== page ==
Hi!! I'm a student at the University of North Carolina at Chapel Hill. I enjoy physics and biology, but I also have background in various social sciences. My research interests include psychology and linguistics, but also acoustics. Despite my experience with physics events, I am still incredibly terrible at classical mechanics.
Science Olympiad is about people, not about winning! Indeed, science is about people, not winning, because science is the scaffolding of humanity—a skyscraper in ceaseless upward construction built to carry the common good of people. If you like helping people, so do I! So, if you'd like to talk about science or people or both, please don't hesitate to message me. (If you hesitate, you can still contact me anyways!)
Oh, and for those reading this for my credentials—I made it to states exactly once; I've been to nationals exactly once; I was the only senior member in my year to medal in nothing at nationals; and I've only competed for two years. You know—the usual thoroughfare.
|gz839918 competed for Carmel High School.|
|2019-20||Carmel High School tryouts||Carmel, IN||October 1-5, 2019||Sounds of music C writer|
|North Carolina coaches’ clinic||Raleigh, NC||October 6, 2019||Sounds of music C volunteer|
|Orlando Science Schools Invitational C||Orlando, FL||November 23, 2019||Sounds of music C writer|
|Raymond Park Invitational||Indianapolis, IN||December 14, 2019||Sounds of music C supervisor|
|Duke Invitational||Durham, NC||January 18, 2020||Sounds of music C supervisor|
|Southern California Regional||CA (South)||It's a secret ;)||Water quality B/C writer|
|Raleigh Regional||Raleigh, NC||February 1, 2020||Sounds of music C contributor|
|Southern Wake Regional||Garner, NC||March 7, 2020||Sounds of music C supervisor|
|Other NC Regionals||Various||Various||Sounds of music C contributor|
|North Carolina State Tournament||Raleigh, NC||April 25, 2020||Sounds of music C co-supervisor|
|National Tournament at NC State University||Raleigh, NC||May 16, 2020||TBD|
- Writer means I only wrote the test, but could not proctor it. Contributor means that I contributed test questions, but my role was not significant.
Most of the images and graphics I use in test questions are my own. You may consider any content I made in a test to be public domain. Most images that I use in tests but aren't my own are already in the public domain anyways. If copyrighted, those I attribute. If you don't know the copyright status of work used in my tests, ask me. Tests I've co-written are not necessarily fully in the public domain.
- Carmel High School tryouts: for 16, the correct answer was not in (A) through (E), although the set of correct answers is in I through IV.
- OSS Invitational C: question 31 should have also accepted the symbol in the answer, not just the two stacked numbers.
- Raymond Park: for 5, "greater" should replace "more" in choice (B). For 25, all choices with "and" should read "or" instead.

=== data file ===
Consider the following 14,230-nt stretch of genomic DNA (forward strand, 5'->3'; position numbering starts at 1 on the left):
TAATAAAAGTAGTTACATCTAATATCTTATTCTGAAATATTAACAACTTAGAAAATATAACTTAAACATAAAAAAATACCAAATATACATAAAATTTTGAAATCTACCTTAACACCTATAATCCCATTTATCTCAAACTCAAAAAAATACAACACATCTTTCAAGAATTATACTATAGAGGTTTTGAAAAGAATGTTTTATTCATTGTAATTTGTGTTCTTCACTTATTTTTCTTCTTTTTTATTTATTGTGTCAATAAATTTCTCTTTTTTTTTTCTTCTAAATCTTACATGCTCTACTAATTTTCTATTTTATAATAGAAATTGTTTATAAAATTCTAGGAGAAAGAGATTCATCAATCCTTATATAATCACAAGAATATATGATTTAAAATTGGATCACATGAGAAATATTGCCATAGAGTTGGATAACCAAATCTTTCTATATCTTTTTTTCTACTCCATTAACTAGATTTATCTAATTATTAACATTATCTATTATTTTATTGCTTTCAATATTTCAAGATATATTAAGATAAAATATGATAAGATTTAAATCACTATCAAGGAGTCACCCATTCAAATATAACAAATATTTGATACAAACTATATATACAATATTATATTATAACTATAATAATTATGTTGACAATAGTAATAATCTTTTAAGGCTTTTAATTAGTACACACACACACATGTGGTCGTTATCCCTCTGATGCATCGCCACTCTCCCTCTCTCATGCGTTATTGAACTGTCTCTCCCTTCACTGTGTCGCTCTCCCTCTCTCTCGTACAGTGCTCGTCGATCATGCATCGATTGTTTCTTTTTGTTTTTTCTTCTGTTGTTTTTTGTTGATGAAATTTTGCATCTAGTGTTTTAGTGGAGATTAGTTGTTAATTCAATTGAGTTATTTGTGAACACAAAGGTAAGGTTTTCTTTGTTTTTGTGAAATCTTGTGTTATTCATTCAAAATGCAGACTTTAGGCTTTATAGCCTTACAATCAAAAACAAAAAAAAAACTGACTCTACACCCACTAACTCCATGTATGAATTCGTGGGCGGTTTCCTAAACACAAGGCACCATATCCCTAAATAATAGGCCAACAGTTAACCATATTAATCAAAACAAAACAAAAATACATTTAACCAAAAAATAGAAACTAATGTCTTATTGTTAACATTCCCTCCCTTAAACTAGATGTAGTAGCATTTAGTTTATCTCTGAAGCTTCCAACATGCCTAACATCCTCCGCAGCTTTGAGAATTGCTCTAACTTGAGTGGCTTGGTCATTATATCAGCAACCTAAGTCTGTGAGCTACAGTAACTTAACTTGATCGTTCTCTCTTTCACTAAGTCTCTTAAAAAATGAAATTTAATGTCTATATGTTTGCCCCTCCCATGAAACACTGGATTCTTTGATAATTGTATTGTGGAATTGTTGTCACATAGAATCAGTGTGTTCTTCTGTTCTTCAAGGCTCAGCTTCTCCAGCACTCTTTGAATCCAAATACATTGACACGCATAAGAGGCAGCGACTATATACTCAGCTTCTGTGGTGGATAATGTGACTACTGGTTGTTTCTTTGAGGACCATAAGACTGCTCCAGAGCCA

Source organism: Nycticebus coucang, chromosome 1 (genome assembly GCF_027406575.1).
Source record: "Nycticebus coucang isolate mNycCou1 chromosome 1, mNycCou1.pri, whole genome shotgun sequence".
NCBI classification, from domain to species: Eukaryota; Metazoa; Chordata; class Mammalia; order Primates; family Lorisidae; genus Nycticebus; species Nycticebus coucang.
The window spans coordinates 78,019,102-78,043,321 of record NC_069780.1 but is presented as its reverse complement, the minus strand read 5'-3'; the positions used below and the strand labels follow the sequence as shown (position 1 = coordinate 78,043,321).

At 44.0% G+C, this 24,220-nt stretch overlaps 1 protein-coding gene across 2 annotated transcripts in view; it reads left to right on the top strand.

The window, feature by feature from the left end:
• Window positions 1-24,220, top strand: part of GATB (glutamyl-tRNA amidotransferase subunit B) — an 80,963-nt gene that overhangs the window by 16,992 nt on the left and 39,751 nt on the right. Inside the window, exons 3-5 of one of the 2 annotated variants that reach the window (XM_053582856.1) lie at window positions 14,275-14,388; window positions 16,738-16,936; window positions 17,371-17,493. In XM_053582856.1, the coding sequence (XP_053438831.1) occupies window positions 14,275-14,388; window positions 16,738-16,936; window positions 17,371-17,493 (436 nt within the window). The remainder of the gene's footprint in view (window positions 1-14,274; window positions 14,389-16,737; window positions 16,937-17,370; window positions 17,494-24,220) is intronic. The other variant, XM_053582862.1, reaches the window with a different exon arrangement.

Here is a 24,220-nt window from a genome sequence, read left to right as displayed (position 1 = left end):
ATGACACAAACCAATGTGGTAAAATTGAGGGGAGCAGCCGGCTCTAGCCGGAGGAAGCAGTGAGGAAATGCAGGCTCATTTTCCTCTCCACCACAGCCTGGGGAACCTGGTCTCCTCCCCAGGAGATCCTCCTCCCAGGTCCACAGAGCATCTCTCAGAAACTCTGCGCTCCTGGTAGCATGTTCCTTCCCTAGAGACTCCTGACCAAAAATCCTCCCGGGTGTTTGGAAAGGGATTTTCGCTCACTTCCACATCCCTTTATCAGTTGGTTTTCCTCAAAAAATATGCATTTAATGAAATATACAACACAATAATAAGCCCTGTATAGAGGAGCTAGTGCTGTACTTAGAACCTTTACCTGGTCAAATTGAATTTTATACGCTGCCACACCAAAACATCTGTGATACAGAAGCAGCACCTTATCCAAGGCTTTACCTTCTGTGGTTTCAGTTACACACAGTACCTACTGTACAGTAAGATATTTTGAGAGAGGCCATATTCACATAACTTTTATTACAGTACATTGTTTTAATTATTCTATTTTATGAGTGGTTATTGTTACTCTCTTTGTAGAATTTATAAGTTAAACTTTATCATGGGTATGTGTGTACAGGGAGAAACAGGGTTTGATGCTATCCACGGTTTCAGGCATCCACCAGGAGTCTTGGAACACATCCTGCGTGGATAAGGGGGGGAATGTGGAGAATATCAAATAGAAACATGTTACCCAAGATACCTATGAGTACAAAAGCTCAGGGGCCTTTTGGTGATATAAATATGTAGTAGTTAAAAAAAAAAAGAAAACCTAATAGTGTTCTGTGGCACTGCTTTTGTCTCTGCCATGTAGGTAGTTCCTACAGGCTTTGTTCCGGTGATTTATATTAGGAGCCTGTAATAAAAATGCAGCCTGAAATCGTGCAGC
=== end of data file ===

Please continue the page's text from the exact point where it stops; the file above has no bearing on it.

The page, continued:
- Duke University Science Olympiad: For 5, the order of the underlined quantities should be swapped above the choices. That is, the one on the left should be on the right, and vice versa. For 28, the question should read "hears" instead of "hear."
Errata in italics indicate that the digital copy of the test originally released to teams (typically via Google Drive, DropBox, or OneDrive) now points to a version with this error corrected.
Do FPOWs benefit from attending the NC State tournament?
In 2019, the average Div. C FPOW had a placement of 21.737 (= 1239 / 57)
Interestingly, this means that FPOWs on average perform better than the average state-qualifying team in North Carolina (= 25.5). I assume no-shows for teams will be ranked below last place down to 50th when calculating my average for state-qualifying teams. This is to simplify calculation, but it is not unreasonable to believe that teams unable to participate in an event due to lack of interest or membership would probably worse in that particular event than teams who did participate. "Unreasonable," though, doesn't mean correct.
It is likewise possible that FPOWs that do not opt to attend the state tournament will perform worse than the average state-qualifying team. However, the conclusion still remains true that of those who do compete, the FPOW program is valuable in offering a second opportunity to students who show promise in an event.
Average FPOW scores for past years:
No-shows excluded in calculation of average; trial events included in average.
What is typically tested on a good circuit lab test?
Not everybody agrees on what makes a test high quality, nor do I believe all the tests listed below are high quality. It turns out that tests from well-regarded tournaments may differ notably. (Did you notice that one-fourth of points for the Princeton circuit lab test comes from recall questions?)
I struggled with op amps as a competitor, and after hearing from other students, it seems like two major stumbling points are op amps in addition to PN-junctions. If you want to practice these topics, the table can point you towards some tests that address these topics in particular.
All of these tests below are from the 2018-19 season (not 2019-20).
Do larger universities hold more teams per tournament?
Lounges, dining halls, non-lecture performance halls have been excluded if possible. Special department-only classrooms are included.